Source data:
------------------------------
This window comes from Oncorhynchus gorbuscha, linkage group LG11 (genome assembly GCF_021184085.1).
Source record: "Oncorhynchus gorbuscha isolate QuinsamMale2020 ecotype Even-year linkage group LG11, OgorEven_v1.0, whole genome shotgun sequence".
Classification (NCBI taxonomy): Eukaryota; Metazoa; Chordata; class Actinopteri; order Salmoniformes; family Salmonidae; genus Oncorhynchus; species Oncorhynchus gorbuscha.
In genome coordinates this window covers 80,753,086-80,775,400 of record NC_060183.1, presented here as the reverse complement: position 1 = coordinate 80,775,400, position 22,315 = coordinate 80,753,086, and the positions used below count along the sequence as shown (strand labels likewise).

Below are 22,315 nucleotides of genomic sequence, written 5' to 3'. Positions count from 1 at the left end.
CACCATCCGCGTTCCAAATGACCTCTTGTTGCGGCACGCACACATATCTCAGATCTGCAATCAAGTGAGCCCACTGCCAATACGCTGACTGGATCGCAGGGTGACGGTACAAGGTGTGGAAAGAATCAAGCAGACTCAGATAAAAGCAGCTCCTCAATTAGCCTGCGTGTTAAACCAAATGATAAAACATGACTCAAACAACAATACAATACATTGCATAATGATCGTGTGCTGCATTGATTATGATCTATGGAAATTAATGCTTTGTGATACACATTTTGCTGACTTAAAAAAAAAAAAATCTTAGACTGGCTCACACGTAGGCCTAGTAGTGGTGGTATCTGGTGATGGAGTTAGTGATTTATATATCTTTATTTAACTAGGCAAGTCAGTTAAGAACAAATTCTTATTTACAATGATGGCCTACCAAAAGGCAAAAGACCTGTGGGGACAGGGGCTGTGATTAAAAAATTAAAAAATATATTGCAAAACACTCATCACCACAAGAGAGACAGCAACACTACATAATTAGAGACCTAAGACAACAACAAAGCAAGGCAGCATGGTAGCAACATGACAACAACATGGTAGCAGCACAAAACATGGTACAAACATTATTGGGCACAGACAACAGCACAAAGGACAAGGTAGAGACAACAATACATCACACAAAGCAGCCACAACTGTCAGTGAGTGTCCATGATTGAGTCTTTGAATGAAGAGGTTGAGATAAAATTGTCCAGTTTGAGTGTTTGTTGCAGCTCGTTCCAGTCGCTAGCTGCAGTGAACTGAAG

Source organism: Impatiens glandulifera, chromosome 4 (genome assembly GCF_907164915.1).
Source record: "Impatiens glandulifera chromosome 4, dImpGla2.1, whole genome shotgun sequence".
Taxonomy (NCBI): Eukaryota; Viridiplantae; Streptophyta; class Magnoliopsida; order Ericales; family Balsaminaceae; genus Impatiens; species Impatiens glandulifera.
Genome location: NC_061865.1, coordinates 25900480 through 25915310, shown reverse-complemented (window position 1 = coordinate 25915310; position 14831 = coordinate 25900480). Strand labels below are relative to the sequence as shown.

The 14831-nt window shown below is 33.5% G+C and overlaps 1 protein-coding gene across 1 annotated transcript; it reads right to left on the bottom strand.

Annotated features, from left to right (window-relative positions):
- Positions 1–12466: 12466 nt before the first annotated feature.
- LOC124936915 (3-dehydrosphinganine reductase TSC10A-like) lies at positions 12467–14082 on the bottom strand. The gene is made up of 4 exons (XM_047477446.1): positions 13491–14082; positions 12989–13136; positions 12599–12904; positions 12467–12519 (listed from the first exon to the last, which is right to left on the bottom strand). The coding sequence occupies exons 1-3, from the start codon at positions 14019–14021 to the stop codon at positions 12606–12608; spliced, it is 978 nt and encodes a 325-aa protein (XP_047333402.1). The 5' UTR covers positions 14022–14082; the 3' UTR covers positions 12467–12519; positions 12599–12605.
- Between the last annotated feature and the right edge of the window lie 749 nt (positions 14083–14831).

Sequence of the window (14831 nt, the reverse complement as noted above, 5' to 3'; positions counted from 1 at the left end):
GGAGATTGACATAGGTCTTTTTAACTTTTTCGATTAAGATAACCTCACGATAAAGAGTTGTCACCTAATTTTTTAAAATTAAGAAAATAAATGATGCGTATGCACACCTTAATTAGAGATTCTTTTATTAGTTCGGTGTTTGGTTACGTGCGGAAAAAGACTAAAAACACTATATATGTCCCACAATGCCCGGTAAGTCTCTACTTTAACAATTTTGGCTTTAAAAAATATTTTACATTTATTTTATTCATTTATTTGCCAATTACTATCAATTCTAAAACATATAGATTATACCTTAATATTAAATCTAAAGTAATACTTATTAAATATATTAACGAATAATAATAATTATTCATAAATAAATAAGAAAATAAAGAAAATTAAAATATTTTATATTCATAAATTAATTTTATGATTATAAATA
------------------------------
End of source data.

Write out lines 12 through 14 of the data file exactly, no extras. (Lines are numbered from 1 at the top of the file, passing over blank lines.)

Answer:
Annotated features, from left to right (window-relative positions):
- Positions 1–12466: 12466 nt before the first annotated feature.
- LOC124936915 (3-dehydrosphinganine reductase TSC10A-like) lies at positions 12467–14082 on the bottom strand. The gene is made up of 4 exons (XM_047477446.1): positions 13491–14082; positions 12989–13136; positions 12599–12904; positions 12467–12519 (listed from the first exon to the last, which is right to left on the bottom strand). The coding sequence occupies exons 1-3, from the start codon at positions 14019–14021 to the stop codon at positions 12606–12608; spliced, it is 978 nt and encodes a 325-aa protein (XP_047333402.1). The 5' UTR covers positions 14022–14082; the 3' UTR covers positions 12467–12519; positions 12599–12605.